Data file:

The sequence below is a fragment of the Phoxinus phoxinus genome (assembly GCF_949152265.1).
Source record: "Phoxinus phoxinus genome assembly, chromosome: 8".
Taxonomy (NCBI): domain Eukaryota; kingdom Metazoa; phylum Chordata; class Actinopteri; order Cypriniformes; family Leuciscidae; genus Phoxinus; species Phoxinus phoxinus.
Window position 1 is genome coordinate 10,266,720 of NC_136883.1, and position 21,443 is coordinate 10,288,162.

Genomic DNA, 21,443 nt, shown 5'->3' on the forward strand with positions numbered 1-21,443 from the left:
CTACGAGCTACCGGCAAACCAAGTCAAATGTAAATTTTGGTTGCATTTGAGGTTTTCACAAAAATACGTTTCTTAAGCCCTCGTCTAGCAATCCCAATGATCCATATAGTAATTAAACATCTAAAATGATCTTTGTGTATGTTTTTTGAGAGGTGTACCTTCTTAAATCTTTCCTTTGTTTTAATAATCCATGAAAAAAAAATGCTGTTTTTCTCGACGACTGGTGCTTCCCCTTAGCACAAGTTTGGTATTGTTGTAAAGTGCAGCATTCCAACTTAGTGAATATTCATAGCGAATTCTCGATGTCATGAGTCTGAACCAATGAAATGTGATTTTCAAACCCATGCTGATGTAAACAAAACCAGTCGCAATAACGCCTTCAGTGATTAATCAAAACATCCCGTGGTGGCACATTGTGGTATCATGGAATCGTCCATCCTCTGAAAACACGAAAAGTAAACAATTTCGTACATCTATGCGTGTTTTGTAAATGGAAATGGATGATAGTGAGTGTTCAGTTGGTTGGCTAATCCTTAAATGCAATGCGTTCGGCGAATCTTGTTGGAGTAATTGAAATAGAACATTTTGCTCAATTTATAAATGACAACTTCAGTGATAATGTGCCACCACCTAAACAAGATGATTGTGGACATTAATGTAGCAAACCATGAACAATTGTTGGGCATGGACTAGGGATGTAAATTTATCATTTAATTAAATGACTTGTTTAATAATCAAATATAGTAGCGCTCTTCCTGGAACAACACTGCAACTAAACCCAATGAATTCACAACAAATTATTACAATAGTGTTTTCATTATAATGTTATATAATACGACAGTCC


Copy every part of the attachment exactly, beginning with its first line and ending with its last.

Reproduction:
The sequence below is a fragment of the Phoxinus phoxinus genome (assembly GCF_949152265.1).
Source record: "Phoxinus phoxinus genome assembly, chromosome: 8".
Taxonomy (NCBI): domain Eukaryota; kingdom Metazoa; phylum Chordata; class Actinopteri; order Cypriniformes; family Leuciscidae; genus Phoxinus; species Phoxinus phoxinus.
Window position 1 is genome coordinate 10,266,720 of NC_136883.1, and position 21,443 is coordinate 10,288,162.

Genomic DNA, 21,443 nt, shown 5'->3' on the forward strand with positions numbered 1-21,443 from the left:
CTACGAGCTACCGGCAAACCAAGTCAAATGTAAATTTTGGTTGCATTTGAGGTTTTCACAAAAATACGTTTCTTAAGCCCTCGTCTAGCAATCCCAATGATCCATATAGTAATTAAACATCTAAAATGATCTTTGTGTATGTTTTTTGAGAGGTGTACCTTCTTAAATCTTTCCTTTGTTTTAATAATCCATGAAAAAAAAATGCTGTTTTTCTCGACGACTGGTGCTTCCCCTTAGCACAAGTTTGGTATTGTTGTAAAGTGCAGCATTCCAACTTAGTGAATATTCATAGCGAATTCTCGATGTCATGAGTCTGAACCAATGAAATGTGATTTTCAAACCCATGCTGATGTAAACAAAACCAGTCGCAATAACGCCTTCAGTGATTAATCAAAACATCCCGTGGTGGCACATTGTGGTATCATGGAATCGTCCATCCTCTGAAAACACGAAAAGTAAACAATTTCGTACATCTATGCGTGTTTTGTAAATGGAAATGGATGATAGTGAGTGTTCAGTTGGTTGGCTAATCCTTAAATGCAATGCGTTCGGCGAATCTTGTTGGAGTAATTGAAATAGAACATTTTGCTCAATTTATAAATGACAACTTCAGTGATAATGTGCCACCACCTAAACAAGATGATTGTGGACATTAATGTAGCAAACCATGAACAATTGTTGGGCATGGACTAGGGATGTAAATTTATCATTTAATTAAATGACTTGTTTAATAATCAAATATAGTAGCGCTCTTCCTGGAACAACACTGCAACTAAACCCAATGAATTCACAACAAATTATTACAATAGTGTTTTCATTATAATGTTATATAATACGACAGTCC